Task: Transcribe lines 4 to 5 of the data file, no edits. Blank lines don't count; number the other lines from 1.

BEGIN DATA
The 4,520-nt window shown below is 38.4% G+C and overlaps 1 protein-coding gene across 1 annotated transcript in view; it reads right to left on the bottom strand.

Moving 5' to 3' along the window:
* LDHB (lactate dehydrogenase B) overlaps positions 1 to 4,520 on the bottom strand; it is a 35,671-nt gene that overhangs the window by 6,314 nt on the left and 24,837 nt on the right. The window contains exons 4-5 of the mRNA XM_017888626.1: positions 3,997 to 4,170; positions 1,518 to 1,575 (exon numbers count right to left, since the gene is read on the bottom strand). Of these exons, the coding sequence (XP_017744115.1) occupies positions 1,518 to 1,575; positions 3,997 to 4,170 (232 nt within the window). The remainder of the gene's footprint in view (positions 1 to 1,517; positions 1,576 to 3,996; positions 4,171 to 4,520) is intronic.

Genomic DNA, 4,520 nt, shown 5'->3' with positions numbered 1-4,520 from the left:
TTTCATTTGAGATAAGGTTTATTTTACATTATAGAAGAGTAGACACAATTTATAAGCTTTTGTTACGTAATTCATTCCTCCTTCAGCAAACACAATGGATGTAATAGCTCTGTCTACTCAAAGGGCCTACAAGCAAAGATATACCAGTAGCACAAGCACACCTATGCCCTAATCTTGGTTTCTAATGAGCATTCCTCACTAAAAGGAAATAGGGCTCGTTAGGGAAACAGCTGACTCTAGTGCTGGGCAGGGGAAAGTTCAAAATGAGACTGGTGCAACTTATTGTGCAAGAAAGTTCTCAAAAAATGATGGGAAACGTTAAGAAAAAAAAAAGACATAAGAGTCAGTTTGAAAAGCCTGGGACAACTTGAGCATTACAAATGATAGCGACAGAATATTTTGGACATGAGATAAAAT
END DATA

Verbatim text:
Genomic DNA, 4,520 nt, shown 5'->3' with positions numbered 1-4,520 from the left:
TTTCATTTGAGATAAGGTTTATTTTACATTATAGAAGAGTAGACACAATTTATAAGCTTTTGTTACGTAATTCATTCCTCCTTCAGCAAACACAATGGATGTAATAGCTCTGTCTACTCAAAGGGCCTACAAGCAAAGATATACCAGTAGCACAAGCACACCTATGCCCTAATCTTGGTTTCTAATGAGCATTCCTCACTAAAAGGAAATAGGGCTCGTTAGGGAAACAGCTGACTCTAGTGCTGGGCAGGGGAAAGTTCAAAATGAGACTGGTGCAACTTATTGTGCAAGAAAGTTCTCAAAAAATGATGGGAAACGTTAAGAAAAAAAAAAGACATAAGAGTCAGTTTGAAAAGCCTGGGACAACTTGAGCATTACAAATGATAGCGACAGAATATTTTGGACATGAGATAAAAT